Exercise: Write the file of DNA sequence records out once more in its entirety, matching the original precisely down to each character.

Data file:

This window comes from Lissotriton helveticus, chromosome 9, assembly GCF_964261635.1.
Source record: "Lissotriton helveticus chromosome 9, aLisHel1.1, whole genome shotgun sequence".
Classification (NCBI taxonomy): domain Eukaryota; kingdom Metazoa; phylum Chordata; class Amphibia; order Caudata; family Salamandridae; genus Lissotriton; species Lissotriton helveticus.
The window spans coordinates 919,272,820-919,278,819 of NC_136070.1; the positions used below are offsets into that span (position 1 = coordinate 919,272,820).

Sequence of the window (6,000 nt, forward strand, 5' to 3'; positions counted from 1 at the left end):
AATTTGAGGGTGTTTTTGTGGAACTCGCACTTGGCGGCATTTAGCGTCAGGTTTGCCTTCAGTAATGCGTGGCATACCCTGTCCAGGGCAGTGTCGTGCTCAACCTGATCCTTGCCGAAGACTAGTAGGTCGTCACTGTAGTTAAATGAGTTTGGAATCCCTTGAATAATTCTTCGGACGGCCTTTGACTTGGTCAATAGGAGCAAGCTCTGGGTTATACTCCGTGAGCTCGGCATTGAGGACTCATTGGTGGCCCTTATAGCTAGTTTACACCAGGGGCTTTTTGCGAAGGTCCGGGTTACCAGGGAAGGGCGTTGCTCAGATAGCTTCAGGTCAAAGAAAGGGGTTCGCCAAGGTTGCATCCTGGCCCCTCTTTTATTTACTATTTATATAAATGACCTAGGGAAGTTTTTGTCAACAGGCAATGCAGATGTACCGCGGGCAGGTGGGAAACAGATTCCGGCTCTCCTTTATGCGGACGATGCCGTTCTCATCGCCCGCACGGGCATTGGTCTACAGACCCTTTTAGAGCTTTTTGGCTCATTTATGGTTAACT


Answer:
This window comes from Lissotriton helveticus, chromosome 9, assembly GCF_964261635.1.
Source record: "Lissotriton helveticus chromosome 9, aLisHel1.1, whole genome shotgun sequence".
Classification (NCBI taxonomy): domain Eukaryota; kingdom Metazoa; phylum Chordata; class Amphibia; order Caudata; family Salamandridae; genus Lissotriton; species Lissotriton helveticus.
The window spans coordinates 919,272,820-919,278,819 of NC_136070.1; the positions used below are offsets into that span (position 1 = coordinate 919,272,820).

Sequence of the window (6,000 nt, forward strand, 5' to 3'; positions counted from 1 at the left end):
AATTTGAGGGTGTTTTTGTGGAACTCGCACTTGGCGGCATTTAGCGTCAGGTTTGCCTTCAGTAATGCGTGGCATACCCTGTCCAGGGCAGTGTCGTGCTCAACCTGATCCTTGCCGAAGACTAGTAGGTCGTCACTGTAGTTAAATGAGTTTGGAATCCCTTGAATAATTCTTCGGACGGCCTTTGACTTGGTCAATAGGAGCAAGCTCTGGGTTATACTCCGTGAGCTCGGCATTGAGGACTCATTGGTGGCCCTTATAGCTAGTTTACACCAGGGGCTTTTTGCGAAGGTCCGGGTTACCAGGGAAGGGCGTTGCTCAGATAGCTTCAGGTCAAAGAAAGGGGTTCGCCAAGGTTGCATCCTGGCCCCTCTTTTATTTACTATTTATATAAATGACCTAGGGAAGTTTTTGTCAACAGGCAATGCAGATGTACCGCGGGCAGGTGGGAAACAGATTCCGGCTCTCCTTTATGCGGACGATGCCGTTCTCATCGCCCGCACGGGCATTGGTCTACAGACCCTTTTAGAGCTTTTTGGCTCATTTATGGTTAACT